This was a possibility which had never entered the lawyer’s long list of calamities, and he was at some loss to conceive what the old lady could possibly mean by so sentimental a prolusion. But just as he began to come out with his “Ay, ay, we are all mortal, Vita incerta, mors certissima!” and two or three more pithy reflections, which he was in the habit of uttering after funerals, when the will of the deceased was about to be opened — just then Mrs. Dods was pleased to become the expounder of her own oracle.

“I see how it is, Mr. Bindloose,” she said; “I maun tell my ain ailment, for you are no likely to guess it; and so, if ye will shut the door, and see that nane of your giggling callants are listening in the passage, I will e’en tell you how things stand with me.”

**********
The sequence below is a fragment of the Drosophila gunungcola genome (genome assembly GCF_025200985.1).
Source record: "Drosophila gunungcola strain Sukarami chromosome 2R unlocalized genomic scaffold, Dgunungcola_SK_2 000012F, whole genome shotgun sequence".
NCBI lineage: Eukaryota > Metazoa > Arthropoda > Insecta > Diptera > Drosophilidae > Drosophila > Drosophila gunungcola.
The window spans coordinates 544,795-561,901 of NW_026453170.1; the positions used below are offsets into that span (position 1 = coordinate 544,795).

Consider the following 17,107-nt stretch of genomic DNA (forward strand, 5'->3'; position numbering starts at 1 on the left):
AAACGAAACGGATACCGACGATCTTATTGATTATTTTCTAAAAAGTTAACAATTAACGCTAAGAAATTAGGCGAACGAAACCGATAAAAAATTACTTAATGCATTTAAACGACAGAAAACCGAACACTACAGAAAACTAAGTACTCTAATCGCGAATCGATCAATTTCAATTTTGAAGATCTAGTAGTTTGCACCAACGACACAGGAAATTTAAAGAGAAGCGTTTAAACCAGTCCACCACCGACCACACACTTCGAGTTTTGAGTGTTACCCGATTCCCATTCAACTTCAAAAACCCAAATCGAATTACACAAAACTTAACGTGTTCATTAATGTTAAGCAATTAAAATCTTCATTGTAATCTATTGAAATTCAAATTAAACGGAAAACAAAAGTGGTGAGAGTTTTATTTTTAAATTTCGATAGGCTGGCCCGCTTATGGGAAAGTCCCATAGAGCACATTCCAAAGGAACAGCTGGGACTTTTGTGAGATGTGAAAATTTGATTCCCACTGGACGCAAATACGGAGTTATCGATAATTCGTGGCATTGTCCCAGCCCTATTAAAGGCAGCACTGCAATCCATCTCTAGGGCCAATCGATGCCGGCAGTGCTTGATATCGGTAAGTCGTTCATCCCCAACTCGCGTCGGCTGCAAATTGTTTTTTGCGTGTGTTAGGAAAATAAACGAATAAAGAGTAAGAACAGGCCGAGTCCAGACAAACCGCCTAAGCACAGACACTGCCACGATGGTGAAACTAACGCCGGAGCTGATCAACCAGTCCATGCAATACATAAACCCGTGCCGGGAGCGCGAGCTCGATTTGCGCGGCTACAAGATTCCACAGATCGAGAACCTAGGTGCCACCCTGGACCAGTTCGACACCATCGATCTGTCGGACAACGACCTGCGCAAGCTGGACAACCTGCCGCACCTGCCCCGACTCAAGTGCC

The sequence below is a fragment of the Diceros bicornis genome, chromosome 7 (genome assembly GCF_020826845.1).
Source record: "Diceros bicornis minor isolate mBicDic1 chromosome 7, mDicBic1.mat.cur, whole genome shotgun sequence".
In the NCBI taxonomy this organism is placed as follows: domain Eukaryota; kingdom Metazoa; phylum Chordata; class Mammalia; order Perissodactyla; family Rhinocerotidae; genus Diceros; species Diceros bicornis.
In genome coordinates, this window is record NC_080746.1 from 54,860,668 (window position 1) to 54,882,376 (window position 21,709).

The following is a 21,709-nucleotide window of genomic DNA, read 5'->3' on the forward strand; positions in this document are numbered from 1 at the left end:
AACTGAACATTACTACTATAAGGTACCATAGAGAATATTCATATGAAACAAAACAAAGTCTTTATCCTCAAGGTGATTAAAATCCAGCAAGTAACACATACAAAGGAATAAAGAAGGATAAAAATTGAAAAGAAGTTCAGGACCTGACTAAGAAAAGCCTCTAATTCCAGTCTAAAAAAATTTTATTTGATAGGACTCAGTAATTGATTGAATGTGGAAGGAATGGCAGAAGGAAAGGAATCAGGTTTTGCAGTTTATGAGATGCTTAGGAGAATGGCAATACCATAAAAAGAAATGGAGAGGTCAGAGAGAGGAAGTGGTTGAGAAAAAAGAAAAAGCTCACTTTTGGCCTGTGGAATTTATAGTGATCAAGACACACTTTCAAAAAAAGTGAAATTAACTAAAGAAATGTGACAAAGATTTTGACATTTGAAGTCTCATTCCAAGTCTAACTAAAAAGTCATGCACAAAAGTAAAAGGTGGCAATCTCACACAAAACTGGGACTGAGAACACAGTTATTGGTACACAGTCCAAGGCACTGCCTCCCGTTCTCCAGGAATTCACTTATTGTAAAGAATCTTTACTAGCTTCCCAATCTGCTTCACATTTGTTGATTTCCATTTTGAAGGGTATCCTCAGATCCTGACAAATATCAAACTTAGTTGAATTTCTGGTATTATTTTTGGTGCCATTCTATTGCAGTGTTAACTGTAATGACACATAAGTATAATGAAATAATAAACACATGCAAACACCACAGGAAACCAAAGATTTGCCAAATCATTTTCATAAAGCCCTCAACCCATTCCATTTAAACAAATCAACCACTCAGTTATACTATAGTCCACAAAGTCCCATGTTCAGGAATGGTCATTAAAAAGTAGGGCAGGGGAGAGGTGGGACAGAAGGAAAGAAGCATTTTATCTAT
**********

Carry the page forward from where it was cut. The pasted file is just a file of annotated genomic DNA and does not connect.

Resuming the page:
Mr. Bindloose hastily arose to obey her commands, gave a cautionary glance into the Bank-office, and saw that his idle apprentices were fast at their desks — turned the key upon them, as if it were in a fit of absence, and then returned, not a little curious to know what could be the matter with his old friend; and leaving off all further attempts to put cases, quietly drew his chair near hers, and awaited her own time to make her communication.

“Mr. Bindloose,” said she, “I am no sure that you may mind, about six or seven years ago, that there were twa daft English callants, lodgers of mine, that had some trouble from auld St. Ronan’s about shooting on the Springwell-head muirs.”

“I mind it as weel as yesterday, Mistress,” said the Clerk; “by the same token you gave me a note for my trouble, (which wasna worth speaking about,) and bade me no bring in a bill against the puir bairns — ye had aye a kind heart, Mrs. Dods.”